Most important Things to Know About Morocco:
Overall, guys can dress however they like, but women need to dress more conservatively. Although you see many tourists wearing whatever they want, we chose to cover up as much as possible to avoid unwanted attention.
Even if you’re traveling with a group of guys, you may still get harassed. Some of the girls in our group got groped on multiple occasions even though we were paired off with a male buddy.
It was mostly really old men, and it happened more often in crowded places. When visiting mosques, you need to cover down to your wrists and ankles.
For the ladies out there, keep a shawl/scarf handy (this one is reversible and great for traveling light)
More established shops will take credit cards, but most smaller markets, street vendors, and cabs will not. Be ready with the local currency.
The Moroccan Dirham (DEE-Rahm) goes for roughly 9.6 Dirhams (DH) per 1 USD or 10 per 1 euro. We thought things would be cheaper in Morocco, but because of how touristy the country has become, the prices were comparable to Europe.
Our guide recommended each person exchange 100 euros per day.
Exchange enough money when you get your chance. Ask the front desk at your hotel; they may have money to exchange.
The ATM quickly ran out when our entire group was trying to exchange money. Who knew ATMs can run out of money!
A few people from our group thought the ATM was giving an error and tried multiple times, but the ATM didn’t dispense any while still charging it from the bank for every attempt.
Also, traveler’s checks are pretty much useless in Morocco. It’s hard to find a place to cash them.
Moroccan cab drivers rarely “have changed” when you need it. To avoid overpaying, keep your coins.
Most of our cab rides within the city cost roughly 30 Dirhams. The dilemma with keeping change though is that you will not be able to exchange it back when leaving the country.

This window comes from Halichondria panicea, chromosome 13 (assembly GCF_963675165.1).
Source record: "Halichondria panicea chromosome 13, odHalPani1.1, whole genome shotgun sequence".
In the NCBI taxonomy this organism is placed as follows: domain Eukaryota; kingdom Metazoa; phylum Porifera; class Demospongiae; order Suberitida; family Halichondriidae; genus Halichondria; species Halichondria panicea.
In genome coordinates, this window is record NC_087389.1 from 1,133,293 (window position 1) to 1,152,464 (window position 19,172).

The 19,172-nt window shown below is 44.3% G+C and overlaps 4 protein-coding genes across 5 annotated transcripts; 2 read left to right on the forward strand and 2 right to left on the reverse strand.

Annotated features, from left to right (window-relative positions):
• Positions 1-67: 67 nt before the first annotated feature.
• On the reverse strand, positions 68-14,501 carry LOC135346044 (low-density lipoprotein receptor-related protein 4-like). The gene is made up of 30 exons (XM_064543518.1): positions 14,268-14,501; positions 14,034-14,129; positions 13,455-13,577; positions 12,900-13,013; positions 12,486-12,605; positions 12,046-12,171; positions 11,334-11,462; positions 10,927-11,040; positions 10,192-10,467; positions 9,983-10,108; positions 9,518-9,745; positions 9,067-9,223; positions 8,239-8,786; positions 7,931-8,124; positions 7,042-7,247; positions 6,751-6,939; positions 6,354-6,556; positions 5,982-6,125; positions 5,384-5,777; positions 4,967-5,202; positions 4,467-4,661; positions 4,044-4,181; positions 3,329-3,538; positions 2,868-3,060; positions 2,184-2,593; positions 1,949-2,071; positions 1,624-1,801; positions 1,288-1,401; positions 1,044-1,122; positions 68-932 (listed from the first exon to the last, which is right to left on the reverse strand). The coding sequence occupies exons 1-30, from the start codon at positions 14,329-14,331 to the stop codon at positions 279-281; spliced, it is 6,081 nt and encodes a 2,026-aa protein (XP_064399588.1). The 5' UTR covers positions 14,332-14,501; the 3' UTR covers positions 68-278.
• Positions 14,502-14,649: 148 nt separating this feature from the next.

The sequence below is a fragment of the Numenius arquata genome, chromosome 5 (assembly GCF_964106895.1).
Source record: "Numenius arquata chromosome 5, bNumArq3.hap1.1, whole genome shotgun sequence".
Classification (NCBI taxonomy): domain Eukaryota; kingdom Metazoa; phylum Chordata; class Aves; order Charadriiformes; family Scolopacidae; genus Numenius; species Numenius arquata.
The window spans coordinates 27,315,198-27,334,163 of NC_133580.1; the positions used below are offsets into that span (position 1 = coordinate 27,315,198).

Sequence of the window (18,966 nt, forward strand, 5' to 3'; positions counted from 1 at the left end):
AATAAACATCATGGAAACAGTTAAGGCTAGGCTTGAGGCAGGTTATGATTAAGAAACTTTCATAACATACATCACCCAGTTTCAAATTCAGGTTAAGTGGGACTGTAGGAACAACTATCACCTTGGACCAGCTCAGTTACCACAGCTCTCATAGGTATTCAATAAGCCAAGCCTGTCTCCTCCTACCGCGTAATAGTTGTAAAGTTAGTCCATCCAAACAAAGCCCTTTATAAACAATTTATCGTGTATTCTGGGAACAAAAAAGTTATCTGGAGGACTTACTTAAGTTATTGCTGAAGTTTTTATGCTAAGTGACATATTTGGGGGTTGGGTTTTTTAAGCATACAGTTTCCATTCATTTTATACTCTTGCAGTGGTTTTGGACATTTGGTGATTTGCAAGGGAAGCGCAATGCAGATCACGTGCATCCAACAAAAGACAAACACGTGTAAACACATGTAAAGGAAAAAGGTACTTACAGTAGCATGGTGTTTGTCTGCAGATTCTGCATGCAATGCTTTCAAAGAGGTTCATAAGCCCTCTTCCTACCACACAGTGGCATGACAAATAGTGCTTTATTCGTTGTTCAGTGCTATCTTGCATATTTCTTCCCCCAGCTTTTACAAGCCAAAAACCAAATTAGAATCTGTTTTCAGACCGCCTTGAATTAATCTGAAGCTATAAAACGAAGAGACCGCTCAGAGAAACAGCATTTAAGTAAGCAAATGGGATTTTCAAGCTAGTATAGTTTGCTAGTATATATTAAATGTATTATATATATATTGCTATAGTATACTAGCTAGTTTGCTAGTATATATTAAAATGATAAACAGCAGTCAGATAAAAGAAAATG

You want to keep correct change while you’re in the country, but you also want to spend it all before leaving.
In the Moroccan culture, people are tipping each other wherever they are, it is a kind of respect for their service. Kindly, you better have some local small changes ( 5 Dh ).
Most Moroccans tend to switch between languages in almost every sentence( Berber – Arab – French and Spanish ) reflecting the culture shock that is very known in Morocco.
Within the Moroccan Languages, the Arab and Berber are the two official spoken languages.
French is considered the second language that is spoken in the administration. Most people spoke French and it is because of the France colonization (1912- 1956 ). However, the French colonization took place widely in the mid of Morocco and the Southern part of Morocco.
Spanish is one of the famous and important languages in Morocco too and this dates back to Spanish colonization in the north of Morocco on 1 April 1958.
There are also three main dialects spoken by the country’s Berber majority: Tashelhit, Tamazight, and Tarifit.
You’ll be able to get by with English in the main tourist hubs, although “La, shukran” (“No, thank you” in Arabic) is one phrase to master.
Moroccans speak a mixture of Arabic, Berber, English, and French. You’ll be fine with English in most of the larger cities, but you’ll probably need a translator in the rural parts of the country.